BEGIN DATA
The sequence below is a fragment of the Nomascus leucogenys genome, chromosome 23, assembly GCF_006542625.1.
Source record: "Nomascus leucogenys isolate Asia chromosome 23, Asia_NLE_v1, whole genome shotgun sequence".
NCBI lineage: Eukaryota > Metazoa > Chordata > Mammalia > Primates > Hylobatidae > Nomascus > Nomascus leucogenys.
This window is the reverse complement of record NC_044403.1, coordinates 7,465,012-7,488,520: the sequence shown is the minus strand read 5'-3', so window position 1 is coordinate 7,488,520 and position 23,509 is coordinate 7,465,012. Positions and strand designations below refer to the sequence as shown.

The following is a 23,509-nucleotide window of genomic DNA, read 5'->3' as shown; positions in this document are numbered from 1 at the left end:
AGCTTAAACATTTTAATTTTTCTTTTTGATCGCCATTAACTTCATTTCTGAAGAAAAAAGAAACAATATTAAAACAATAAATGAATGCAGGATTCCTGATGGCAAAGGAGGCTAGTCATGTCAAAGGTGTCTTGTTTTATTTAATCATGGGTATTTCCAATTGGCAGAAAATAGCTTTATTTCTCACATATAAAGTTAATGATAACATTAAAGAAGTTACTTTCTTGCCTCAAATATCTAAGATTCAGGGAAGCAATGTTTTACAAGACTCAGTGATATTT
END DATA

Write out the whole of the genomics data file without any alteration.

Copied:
The sequence below is a fragment of the Nomascus leucogenys genome, chromosome 23, assembly GCF_006542625.1.
Source record: "Nomascus leucogenys isolate Asia chromosome 23, Asia_NLE_v1, whole genome shotgun sequence".
NCBI lineage: Eukaryota > Metazoa > Chordata > Mammalia > Primates > Hylobatidae > Nomascus > Nomascus leucogenys.
This window is the reverse complement of record NC_044403.1, coordinates 7,465,012-7,488,520: the sequence shown is the minus strand read 5'-3', so window position 1 is coordinate 7,488,520 and position 23,509 is coordinate 7,465,012. Positions and strand designations below refer to the sequence as shown.

The following is a 23,509-nucleotide window of genomic DNA, read 5'->3' as shown; positions in this document are numbered from 1 at the left end:
AGCTTAAACATTTTAATTTTTCTTTTTGATCGCCATTAACTTCATTTCTGAAGAAAAAAGAAACAATATTAAAACAATAAATGAATGCAGGATTCCTGATGGCAAAGGAGGCTAGTCATGTCAAAGGTGTCTTGTTTTATTTAATCATGGGTATTTCCAATTGGCAGAAAATAGCTTTATTTCTCACATATAAAGTTAATGATAACATTAAAGAAGTTACTTTCTTGCCTCAAATATCTAAGATTCAGGGAAGCAATGTTTTACAAGACTCAGTGATATTT